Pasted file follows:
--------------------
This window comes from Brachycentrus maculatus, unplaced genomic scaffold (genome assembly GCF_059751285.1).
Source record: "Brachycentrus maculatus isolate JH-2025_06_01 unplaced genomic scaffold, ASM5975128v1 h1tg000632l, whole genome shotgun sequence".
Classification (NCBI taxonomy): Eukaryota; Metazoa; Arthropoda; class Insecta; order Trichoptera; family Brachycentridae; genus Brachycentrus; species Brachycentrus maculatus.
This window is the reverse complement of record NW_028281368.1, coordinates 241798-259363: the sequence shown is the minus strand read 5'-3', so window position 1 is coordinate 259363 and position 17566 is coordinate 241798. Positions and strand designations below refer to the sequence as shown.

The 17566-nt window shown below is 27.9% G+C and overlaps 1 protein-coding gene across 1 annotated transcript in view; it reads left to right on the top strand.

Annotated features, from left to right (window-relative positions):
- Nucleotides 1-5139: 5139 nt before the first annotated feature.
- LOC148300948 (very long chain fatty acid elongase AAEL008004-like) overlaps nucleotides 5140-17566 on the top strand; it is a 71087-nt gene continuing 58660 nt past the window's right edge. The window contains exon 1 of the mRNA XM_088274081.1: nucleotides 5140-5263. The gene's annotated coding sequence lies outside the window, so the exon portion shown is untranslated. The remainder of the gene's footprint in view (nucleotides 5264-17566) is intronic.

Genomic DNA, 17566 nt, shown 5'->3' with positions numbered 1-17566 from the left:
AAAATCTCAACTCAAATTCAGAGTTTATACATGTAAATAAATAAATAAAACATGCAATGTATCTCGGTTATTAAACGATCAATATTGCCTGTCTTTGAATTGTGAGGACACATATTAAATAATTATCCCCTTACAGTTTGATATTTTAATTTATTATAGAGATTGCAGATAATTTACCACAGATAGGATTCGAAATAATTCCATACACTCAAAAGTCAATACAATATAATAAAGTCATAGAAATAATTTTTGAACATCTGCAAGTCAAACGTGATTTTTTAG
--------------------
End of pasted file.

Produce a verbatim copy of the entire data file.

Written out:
This window comes from Brachycentrus maculatus, unplaced genomic scaffold (genome assembly GCF_059751285.1).
Source record: "Brachycentrus maculatus isolate JH-2025_06_01 unplaced genomic scaffold, ASM5975128v1 h1tg000632l, whole genome shotgun sequence".
Classification (NCBI taxonomy): Eukaryota; Metazoa; Arthropoda; class Insecta; order Trichoptera; family Brachycentridae; genus Brachycentrus; species Brachycentrus maculatus.
This window is the reverse complement of record NW_028281368.1, coordinates 241798-259363: the sequence shown is the minus strand read 5'-3', so window position 1 is coordinate 259363 and position 17566 is coordinate 241798. Positions and strand designations below refer to the sequence as shown.

The 17566-nt window shown below is 27.9% G+C and overlaps 1 protein-coding gene across 1 annotated transcript in view; it reads left to right on the top strand.

Annotated features, from left to right (window-relative positions):
- Nucleotides 1-5139: 5139 nt before the first annotated feature.
- LOC148300948 (very long chain fatty acid elongase AAEL008004-like) overlaps nucleotides 5140-17566 on the top strand; it is a 71087-nt gene continuing 58660 nt past the window's right edge. The window contains exon 1 of the mRNA XM_088274081.1: nucleotides 5140-5263. The gene's annotated coding sequence lies outside the window, so the exon portion shown is untranslated. The remainder of the gene's footprint in view (nucleotides 5264-17566) is intronic.

Genomic DNA, 17566 nt, shown 5'->3' with positions numbered 1-17566 from the left:
AAAATCTCAACTCAAATTCAGAGTTTATACATGTAAATAAATAAATAAAACATGCAATGTATCTCGGTTATTAAACGATCAATATTGCCTGTCTTTGAATTGTGAGGACACATATTAAATAATTATCCCCTTACAGTTTGATATTTTAATTTATTATAGAGATTGCAGATAATTTACCACAGATAGGATTCGAAATAATTCCATACACTCAAAAGTCAATACAATATAATAAAGTCATAGAAATAATTTTTGAACATCTGCAAGTCAAACGTGATTTTTTAG